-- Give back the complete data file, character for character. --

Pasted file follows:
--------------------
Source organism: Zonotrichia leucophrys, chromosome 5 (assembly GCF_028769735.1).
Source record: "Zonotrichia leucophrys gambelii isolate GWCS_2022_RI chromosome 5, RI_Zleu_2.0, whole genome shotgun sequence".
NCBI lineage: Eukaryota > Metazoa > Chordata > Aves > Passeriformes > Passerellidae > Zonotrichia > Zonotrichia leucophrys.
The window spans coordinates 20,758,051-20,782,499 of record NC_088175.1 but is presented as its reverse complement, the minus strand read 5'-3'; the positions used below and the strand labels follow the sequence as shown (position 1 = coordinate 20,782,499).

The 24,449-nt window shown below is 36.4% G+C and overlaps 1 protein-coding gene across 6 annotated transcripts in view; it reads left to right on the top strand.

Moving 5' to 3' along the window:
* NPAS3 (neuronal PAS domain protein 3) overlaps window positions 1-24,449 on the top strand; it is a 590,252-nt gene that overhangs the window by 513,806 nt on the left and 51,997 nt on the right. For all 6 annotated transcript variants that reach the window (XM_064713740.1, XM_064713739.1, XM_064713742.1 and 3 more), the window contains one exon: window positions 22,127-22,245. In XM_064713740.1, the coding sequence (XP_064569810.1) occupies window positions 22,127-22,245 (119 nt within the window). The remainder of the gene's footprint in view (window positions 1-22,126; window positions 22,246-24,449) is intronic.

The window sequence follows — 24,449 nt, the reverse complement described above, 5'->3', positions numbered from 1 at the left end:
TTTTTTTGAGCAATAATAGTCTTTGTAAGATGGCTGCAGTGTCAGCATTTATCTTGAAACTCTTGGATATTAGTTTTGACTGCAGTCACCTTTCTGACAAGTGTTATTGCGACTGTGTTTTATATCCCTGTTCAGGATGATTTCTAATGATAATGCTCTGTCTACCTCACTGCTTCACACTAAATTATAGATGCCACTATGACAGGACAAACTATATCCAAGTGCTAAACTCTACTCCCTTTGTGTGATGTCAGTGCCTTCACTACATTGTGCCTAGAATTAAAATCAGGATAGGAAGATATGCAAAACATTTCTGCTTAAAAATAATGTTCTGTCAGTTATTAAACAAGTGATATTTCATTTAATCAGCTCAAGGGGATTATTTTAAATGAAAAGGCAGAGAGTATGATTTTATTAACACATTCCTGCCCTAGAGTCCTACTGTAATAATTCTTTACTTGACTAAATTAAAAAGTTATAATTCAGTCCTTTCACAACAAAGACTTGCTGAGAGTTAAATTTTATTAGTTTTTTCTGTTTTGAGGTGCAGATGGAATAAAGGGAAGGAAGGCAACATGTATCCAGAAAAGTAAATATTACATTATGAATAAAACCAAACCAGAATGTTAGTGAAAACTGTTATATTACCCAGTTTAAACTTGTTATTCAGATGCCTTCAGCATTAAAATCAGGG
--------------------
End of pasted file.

Source organism: Zonotrichia leucophrys, chromosome 5 (assembly GCF_028769735.1).
Source record: "Zonotrichia leucophrys gambelii isolate GWCS_2022_RI chromosome 5, RI_Zleu_2.0, whole genome shotgun sequence".
NCBI lineage: Eukaryota > Metazoa > Chordata > Aves > Passeriformes > Passerellidae > Zonotrichia > Zonotrichia leucophrys.
The window spans coordinates 20,758,051-20,782,499 of record NC_088175.1 but is presented as its reverse complement, the minus strand read 5'-3'; the positions used below and the strand labels follow the sequence as shown (position 1 = coordinate 20,782,499).

The 24,449-nt window shown below is 36.4% G+C and overlaps 1 protein-coding gene across 6 annotated transcripts in view; it reads left to right on the top strand.

Moving 5' to 3' along the window:
* NPAS3 (neuronal PAS domain protein 3) overlaps window positions 1-24,449 on the top strand; it is a 590,252-nt gene that overhangs the window by 513,806 nt on the left and 51,997 nt on the right. For all 6 annotated transcript variants that reach the window (XM_064713740.1, XM_064713739.1, XM_064713742.1 and 3 more), the window contains one exon: window positions 22,127-22,245. In XM_064713740.1, the coding sequence (XP_064569810.1) occupies window positions 22,127-22,245 (119 nt within the window). The remainder of the gene's footprint in view (window positions 1-22,126; window positions 22,246-24,449) is intronic.

The window sequence follows — 24,449 nt, the reverse complement described above, 5'->3', positions numbered from 1 at the left end:
TTTTTTTGAGCAATAATAGTCTTTGTAAGATGGCTGCAGTGTCAGCATTTATCTTGAAACTCTTGGATATTAGTTTTGACTGCAGTCACCTTTCTGACAAGTGTTATTGCGACTGTGTTTTATATCCCTGTTCAGGATGATTTCTAATGATAATGCTCTGTCTACCTCACTGCTTCACACTAAATTATAGATGCCACTATGACAGGACAAACTATATCCAAGTGCTAAACTCTACTCCCTTTGTGTGATGTCAGTGCCTTCACTACATTGTGCCTAGAATTAAAATCAGGATAGGAAGATATGCAAAACATTTCTGCTTAAAAATAATGTTCTGTCAGTTATTAAACAAGTGATATTTCATTTAATCAGCTCAAGGGGATTATTTTAAATGAAAAGGCAGAGAGTATGATTTTATTAACACATTCCTGCCCTAGAGTCCTACTGTAATAATTCTTTACTTGACTAAATTAAAAAGTTATAATTCAGTCCTTTCACAACAAAGACTTGCTGAGAGTTAAATTTTATTAGTTTTTTCTGTTTTGAGGTGCAGATGGAATAAAGGGAAGGAAGGCAACATGTATCCAGAAAAGTAAATATTACATTATGAATAAAACCAAACCAGAATGTTAGTGAAAACTGTTATATTACCCAGTTTAAACTTGTTATTCAGATGCCTTCAGCATTAAAATCAGGG